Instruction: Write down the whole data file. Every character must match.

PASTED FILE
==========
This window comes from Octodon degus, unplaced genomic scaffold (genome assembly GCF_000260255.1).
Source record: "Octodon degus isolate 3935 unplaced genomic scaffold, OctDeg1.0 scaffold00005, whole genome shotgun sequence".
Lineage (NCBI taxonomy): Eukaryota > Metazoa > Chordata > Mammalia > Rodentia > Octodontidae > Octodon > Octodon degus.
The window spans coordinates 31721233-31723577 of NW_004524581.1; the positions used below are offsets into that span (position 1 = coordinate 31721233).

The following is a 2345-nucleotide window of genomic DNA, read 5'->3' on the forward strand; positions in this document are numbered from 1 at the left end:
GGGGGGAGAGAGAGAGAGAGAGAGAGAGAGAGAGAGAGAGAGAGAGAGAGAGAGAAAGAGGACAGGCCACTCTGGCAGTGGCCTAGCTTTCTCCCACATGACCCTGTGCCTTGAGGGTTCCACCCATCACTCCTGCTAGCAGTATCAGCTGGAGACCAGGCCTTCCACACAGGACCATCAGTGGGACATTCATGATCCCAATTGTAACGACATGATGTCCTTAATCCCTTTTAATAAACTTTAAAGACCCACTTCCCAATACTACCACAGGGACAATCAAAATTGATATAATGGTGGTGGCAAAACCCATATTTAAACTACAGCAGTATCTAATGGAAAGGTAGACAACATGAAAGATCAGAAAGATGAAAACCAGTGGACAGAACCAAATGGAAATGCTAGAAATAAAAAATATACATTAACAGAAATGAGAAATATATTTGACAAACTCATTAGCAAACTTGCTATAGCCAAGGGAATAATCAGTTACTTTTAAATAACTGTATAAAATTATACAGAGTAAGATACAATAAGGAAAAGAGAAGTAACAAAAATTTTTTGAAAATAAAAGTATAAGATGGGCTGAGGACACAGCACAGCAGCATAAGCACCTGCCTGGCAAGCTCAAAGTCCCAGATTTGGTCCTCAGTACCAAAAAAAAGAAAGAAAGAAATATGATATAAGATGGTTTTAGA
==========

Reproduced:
This window comes from Octodon degus, unplaced genomic scaffold (genome assembly GCF_000260255.1).
Source record: "Octodon degus isolate 3935 unplaced genomic scaffold, OctDeg1.0 scaffold00005, whole genome shotgun sequence".
Lineage (NCBI taxonomy): Eukaryota > Metazoa > Chordata > Mammalia > Rodentia > Octodontidae > Octodon > Octodon degus.
The window spans coordinates 31721233-31723577 of NW_004524581.1; the positions used below are offsets into that span (position 1 = coordinate 31721233).

The following is a 2345-nucleotide window of genomic DNA, read 5'->3' on the forward strand; positions in this document are numbered from 1 at the left end:
GGGGGGAGAGAGAGAGAGAGAGAGAGAGAGAGAGAGAGAGAGAGAGAGAGAGAGAAAGAGGACAGGCCACTCTGGCAGTGGCCTAGCTTTCTCCCACATGACCCTGTGCCTTGAGGGTTCCACCCATCACTCCTGCTAGCAGTATCAGCTGGAGACCAGGCCTTCCACACAGGACCATCAGTGGGACATTCATGATCCCAATTGTAACGACATGATGTCCTTAATCCCTTTTAATAAACTTTAAAGACCCACTTCCCAATACTACCACAGGGACAATCAAAATTGATATAATGGTGGTGGCAAAACCCATATTTAAACTACAGCAGTATCTAATGGAAAGGTAGACAACATGAAAGATCAGAAAGATGAAAACCAGTGGACAGAACCAAATGGAAATGCTAGAAATAAAAAATATACATTAACAGAAATGAGAAATATATTTGACAAACTCATTAGCAAACTTGCTATAGCCAAGGGAATAATCAGTTACTTTTAAATAACTGTATAAAATTATACAGAGTAAGATACAATAAGGAAAAGAGAAGTAACAAAAATTTTTTGAAAATAAAAGTATAAGATGGGCTGAGGACACAGCACAGCAGCATAAGCACCTGCCTGGCAAGCTCAAAGTCCCAGATTTGGTCCTCAGTACCAAAAAAAAGAAAGAAAGAAATATGATATAAGATGGTTTTAGA